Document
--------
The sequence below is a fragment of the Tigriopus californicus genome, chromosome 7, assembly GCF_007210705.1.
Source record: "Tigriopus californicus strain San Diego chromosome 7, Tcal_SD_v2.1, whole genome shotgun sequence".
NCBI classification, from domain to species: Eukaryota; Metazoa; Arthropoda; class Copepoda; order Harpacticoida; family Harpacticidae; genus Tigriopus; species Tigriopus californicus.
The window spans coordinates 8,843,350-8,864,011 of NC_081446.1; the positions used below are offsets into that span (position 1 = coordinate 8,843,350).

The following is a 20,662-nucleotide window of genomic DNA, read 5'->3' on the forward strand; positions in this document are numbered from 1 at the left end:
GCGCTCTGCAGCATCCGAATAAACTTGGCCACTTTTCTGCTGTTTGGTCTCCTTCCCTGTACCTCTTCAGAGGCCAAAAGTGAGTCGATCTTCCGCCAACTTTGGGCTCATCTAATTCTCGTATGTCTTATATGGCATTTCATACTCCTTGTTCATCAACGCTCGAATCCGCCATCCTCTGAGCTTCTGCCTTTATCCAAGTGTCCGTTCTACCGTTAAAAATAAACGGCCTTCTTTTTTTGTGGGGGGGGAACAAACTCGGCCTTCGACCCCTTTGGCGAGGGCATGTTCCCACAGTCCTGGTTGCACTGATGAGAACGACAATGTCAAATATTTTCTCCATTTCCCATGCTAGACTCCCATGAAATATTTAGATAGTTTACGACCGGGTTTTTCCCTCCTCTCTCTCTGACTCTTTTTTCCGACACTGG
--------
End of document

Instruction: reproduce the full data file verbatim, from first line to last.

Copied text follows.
The sequence below is a fragment of the Tigriopus californicus genome, chromosome 7, assembly GCF_007210705.1.
Source record: "Tigriopus californicus strain San Diego chromosome 7, Tcal_SD_v2.1, whole genome shotgun sequence".
NCBI classification, from domain to species: Eukaryota; Metazoa; Arthropoda; class Copepoda; order Harpacticoida; family Harpacticidae; genus Tigriopus; species Tigriopus californicus.
The window spans coordinates 8,843,350-8,864,011 of NC_081446.1; the positions used below are offsets into that span (position 1 = coordinate 8,843,350).

The following is a 20,662-nucleotide window of genomic DNA, read 5'->3' on the forward strand; positions in this document are numbered from 1 at the left end:
GCGCTCTGCAGCATCCGAATAAACTTGGCCACTTTTCTGCTGTTTGGTCTCCTTCCCTGTACCTCTTCAGAGGCCAAAAGTGAGTCGATCTTCCGCCAACTTTGGGCTCATCTAATTCTCGTATGTCTTATATGGCATTTCATACTCCTTGTTCATCAACGCTCGAATCCGCCATCCTCTGAGCTTCTGCCTTTATCCAAGTGTCCGTTCTACCGTTAAAAATAAACGGCCTTCTTTTTTTGTGGGGGGGGAACAAACTCGGCCTTCGACCCCTTTGGCGAGGGCATGTTCCCACAGTCCTGGTTGCACTGATGAGAACGACAATGTCAAATATTTTCTCCATTTCCCATGCTAGACTCCCATGAAATATTTAGATAGTTTACGACCGGGTTTTTCCCTCCTCTCTCTCTGACTCTTTTTTCCGACACTGG